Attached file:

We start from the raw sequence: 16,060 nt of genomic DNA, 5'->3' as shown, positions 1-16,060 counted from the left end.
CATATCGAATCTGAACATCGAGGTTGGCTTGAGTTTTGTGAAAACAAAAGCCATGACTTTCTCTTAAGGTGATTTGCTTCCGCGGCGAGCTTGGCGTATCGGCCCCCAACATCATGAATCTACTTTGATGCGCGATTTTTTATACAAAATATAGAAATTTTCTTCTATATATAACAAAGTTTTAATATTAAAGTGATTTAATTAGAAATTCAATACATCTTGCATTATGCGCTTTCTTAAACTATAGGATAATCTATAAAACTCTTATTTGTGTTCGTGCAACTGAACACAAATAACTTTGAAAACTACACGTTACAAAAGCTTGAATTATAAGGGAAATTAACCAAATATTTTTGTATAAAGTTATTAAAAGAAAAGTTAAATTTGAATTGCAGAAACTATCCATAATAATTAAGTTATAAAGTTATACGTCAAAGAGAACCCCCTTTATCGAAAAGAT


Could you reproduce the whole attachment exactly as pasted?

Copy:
We start from the raw sequence: 16,060 nt of genomic DNA, 5'->3' as shown, positions 1-16,060 counted from the left end.
CATATCGAATCTGAACATCGAGGTTGGCTTGAGTTTTGTGAAAACAAAAGCCATGACTTTCTCTTAAGGTGATTTGCTTCCGCGGCGAGCTTGGCGTATCGGCCCCCAACATCATGAATCTACTTTGATGCGCGATTTTTTATACAAAATATAGAAATTTTCTTCTATATATAACAAAGTTTTAATATTAAAGTGATTTAATTAGAAATTCAATACATCTTGCATTATGCGCTTTCTTAAACTATAGGATAATCTATAAAACTCTTATTTGTGTTCGTGCAACTGAACACAAATAACTTTGAAAACTACACGTTACAAAAGCTTGAATTATAAGGGAAATTAACCAAATATTTTTGTATAAAGTTATTAAAAGAAAAGTTAAATTTGAATTGCAGAAACTATCCATAATAATTAAGTTATAAAGTTATACGTCAAAGAGAACCCCCTTTATCGAAAAGAT